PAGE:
This work is devoted to the description and comparative study of some methods of mathematical modeling. We consider methods that can be applied for building cyber-physical systems and digital twins. These application areas add to the usual accuracy requirements for a model the need to be adaptable to new data and the small computational complexity allows it to be used in embedded systems. First, we regard the finite element method as one of the “pure” physics-based modeling methods and the general neural network approach as a variant of machine learning modeling with physics-based regularization (or physics-informed neural networks) and their combination. A physics-based network architecture model class has been developed by us on the basis of a modification of classical numerical methods for solving ordinary differential equations. The model problem has a parameter at some values for which the phenomenon of stiffness is observed. We consider a fixed parameter value problem statement and a case when a parameter is one of the input variables. Thus, we obtain a solution for a set of parameter values. The resulting model allows predicting the behavior of an object when its parameters change and identifying its parameters based on observational data. Full article
(This article belongs to the Section Computational Engineering)
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Article
Performance of the Boost Converter Controlled with ZAD to Regulate DC Signals
Computation 2021, 9(9), 96; https://0-doi-org.brum.beds.ac.uk/10.3390/computation9090096 - 04 Sep 2021
Viewed by 378
Abstract
This paper presents the performance of a boost converter controlled with a zero average dynamics technique to regulate direct current signals. The boost converter is modeled in a compact form, and a variable change is performed to depend only on the γ parameter. [...] Read more.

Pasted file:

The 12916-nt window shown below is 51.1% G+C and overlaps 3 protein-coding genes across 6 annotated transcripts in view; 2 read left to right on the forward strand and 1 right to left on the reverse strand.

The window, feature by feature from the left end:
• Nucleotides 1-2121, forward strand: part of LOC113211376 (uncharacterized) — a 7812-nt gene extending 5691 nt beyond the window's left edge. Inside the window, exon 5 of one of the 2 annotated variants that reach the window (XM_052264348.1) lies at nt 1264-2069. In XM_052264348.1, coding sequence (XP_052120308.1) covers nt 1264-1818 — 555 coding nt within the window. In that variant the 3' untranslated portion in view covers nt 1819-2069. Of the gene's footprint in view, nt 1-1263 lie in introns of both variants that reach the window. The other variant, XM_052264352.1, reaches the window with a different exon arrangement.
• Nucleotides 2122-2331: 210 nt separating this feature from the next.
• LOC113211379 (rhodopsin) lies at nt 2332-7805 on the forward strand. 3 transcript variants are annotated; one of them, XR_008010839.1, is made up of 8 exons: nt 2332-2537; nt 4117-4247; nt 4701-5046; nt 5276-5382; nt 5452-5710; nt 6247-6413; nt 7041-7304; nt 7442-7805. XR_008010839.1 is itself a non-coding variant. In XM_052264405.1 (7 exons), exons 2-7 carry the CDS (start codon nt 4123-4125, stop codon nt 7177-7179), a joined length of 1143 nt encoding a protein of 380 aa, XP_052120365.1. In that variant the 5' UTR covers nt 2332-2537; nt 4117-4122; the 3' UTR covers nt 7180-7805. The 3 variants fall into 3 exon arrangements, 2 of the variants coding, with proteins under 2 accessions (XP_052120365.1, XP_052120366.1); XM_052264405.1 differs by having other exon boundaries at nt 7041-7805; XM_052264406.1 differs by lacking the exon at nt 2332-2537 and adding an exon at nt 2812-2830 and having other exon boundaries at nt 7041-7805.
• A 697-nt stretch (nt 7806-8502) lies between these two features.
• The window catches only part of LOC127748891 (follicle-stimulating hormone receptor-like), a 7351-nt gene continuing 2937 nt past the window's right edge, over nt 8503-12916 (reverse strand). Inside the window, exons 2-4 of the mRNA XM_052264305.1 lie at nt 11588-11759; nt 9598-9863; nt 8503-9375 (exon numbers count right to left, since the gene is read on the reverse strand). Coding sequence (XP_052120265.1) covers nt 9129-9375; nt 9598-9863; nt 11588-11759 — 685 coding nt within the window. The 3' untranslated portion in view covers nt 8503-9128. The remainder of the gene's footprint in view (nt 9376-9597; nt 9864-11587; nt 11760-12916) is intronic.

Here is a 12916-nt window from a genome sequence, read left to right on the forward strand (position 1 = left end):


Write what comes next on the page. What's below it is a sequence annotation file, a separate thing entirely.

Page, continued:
This paper presents the performance of a boost converter controlled with a zero average dynamics technique to regulate direct current signals. The boost converter is modeled in a compact form, and a variable change is performed to depend only on the γ parameter. A new sliding surface is proposed, where it is possible to regulate both the voltage and the current with low relative errors with respect to the reference signals. It is analytically demonstrated that the approximation of the switching surface by a piecewise linear technique is efficient in controlling the system. It is shown numerically that for certain operating conditions, the system is evolved into a chaotic attractor. The zero average dynamics technique implemented in the boost converter has good regulation, due to the presence of zones in the bi-parametric space. Furthermore, the zero average dynamics technique regulates the voltage well and presents a chaotic attractor with low steady-state error. Full article